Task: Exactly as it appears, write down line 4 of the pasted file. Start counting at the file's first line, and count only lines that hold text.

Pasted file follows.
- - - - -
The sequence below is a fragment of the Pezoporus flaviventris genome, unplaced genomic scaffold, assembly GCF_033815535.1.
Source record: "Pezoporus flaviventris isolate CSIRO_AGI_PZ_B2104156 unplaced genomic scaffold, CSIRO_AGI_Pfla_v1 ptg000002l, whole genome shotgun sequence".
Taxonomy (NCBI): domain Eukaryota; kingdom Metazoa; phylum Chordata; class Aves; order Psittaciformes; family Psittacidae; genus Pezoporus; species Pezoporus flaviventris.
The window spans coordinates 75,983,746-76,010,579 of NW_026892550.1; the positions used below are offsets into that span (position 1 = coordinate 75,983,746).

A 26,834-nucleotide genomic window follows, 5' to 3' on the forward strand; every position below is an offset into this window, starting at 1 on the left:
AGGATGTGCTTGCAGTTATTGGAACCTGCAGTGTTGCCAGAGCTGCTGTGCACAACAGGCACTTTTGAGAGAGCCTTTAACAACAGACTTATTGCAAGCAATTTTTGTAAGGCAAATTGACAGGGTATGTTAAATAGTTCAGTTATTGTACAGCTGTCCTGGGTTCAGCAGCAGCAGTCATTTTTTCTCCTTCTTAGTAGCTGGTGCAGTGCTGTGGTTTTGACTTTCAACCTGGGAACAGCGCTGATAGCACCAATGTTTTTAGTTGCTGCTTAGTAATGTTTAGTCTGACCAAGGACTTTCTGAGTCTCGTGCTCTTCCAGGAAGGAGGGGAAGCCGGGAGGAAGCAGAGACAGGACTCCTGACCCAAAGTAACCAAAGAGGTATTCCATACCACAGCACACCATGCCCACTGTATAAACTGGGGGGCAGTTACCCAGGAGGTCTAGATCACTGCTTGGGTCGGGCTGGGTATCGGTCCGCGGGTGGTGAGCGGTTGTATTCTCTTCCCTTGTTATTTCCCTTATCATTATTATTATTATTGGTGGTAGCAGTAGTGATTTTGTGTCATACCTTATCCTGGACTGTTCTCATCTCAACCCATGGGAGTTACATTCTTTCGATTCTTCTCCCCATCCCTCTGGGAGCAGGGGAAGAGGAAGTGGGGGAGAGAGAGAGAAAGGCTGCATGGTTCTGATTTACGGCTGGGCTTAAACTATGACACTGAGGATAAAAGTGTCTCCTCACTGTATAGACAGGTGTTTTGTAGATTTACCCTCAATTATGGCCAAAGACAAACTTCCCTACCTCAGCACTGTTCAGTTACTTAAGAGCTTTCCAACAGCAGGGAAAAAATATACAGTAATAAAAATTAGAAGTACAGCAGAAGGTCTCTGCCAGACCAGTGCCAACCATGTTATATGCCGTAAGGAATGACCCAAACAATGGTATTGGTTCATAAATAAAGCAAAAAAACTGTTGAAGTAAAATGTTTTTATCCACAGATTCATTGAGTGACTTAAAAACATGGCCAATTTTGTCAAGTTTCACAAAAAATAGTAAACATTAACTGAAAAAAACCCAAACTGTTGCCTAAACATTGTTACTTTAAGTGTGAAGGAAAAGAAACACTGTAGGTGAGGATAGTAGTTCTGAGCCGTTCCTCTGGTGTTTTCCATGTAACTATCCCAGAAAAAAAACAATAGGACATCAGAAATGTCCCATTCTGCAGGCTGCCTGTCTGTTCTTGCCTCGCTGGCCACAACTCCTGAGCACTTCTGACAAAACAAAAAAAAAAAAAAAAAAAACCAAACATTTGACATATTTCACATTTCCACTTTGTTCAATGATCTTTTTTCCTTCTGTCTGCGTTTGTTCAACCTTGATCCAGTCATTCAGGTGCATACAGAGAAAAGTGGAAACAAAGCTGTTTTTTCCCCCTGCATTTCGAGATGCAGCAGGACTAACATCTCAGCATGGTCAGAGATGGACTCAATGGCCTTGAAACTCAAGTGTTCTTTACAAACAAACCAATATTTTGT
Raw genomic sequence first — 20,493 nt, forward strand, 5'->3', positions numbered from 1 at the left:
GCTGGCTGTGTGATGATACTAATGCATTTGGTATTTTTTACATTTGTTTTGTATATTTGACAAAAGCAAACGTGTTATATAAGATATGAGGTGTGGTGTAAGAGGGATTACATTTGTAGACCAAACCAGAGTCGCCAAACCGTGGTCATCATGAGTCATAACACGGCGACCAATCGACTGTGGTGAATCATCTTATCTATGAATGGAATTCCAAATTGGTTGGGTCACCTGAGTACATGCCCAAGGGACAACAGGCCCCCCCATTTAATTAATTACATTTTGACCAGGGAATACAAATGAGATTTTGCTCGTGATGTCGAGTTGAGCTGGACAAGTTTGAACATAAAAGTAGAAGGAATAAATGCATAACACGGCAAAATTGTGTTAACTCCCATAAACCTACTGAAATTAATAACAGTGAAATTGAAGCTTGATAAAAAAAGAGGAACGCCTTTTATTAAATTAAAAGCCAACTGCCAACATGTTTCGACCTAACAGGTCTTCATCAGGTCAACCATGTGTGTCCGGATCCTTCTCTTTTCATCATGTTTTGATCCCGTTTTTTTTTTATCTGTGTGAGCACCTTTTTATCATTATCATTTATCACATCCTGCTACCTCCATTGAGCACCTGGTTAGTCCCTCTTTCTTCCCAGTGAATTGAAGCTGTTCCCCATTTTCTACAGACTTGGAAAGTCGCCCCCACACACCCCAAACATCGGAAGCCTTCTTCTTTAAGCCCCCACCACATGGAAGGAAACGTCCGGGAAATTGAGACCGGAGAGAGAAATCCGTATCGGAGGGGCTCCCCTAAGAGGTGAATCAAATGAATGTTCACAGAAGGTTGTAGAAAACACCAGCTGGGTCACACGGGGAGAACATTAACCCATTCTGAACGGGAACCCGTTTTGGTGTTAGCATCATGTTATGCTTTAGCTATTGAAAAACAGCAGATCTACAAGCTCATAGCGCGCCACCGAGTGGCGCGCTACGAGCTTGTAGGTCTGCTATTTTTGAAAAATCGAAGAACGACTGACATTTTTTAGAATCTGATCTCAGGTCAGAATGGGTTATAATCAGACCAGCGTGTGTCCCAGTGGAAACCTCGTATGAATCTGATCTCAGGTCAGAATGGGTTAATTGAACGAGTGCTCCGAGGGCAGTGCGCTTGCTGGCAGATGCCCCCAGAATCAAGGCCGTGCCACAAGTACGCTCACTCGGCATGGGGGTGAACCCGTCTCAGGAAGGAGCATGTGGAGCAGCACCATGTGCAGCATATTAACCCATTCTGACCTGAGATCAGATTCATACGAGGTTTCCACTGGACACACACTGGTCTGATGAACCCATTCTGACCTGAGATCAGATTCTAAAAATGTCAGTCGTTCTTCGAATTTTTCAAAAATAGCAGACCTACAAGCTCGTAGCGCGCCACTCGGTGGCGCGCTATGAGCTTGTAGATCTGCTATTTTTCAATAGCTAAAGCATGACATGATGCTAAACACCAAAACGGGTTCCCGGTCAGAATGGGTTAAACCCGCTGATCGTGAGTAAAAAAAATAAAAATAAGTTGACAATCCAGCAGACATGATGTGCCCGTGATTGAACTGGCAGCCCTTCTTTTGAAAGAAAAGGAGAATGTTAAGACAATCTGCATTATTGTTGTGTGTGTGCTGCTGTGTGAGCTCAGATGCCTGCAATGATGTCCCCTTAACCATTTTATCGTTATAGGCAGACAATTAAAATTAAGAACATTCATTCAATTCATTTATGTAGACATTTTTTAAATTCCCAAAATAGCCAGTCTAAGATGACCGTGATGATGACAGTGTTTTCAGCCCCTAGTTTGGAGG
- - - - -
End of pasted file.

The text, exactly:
The window spans coordinates 75,983,746-76,010,579 of NW_026892550.1; the positions used below are offsets into that span (position 1 = coordinate 75,983,746).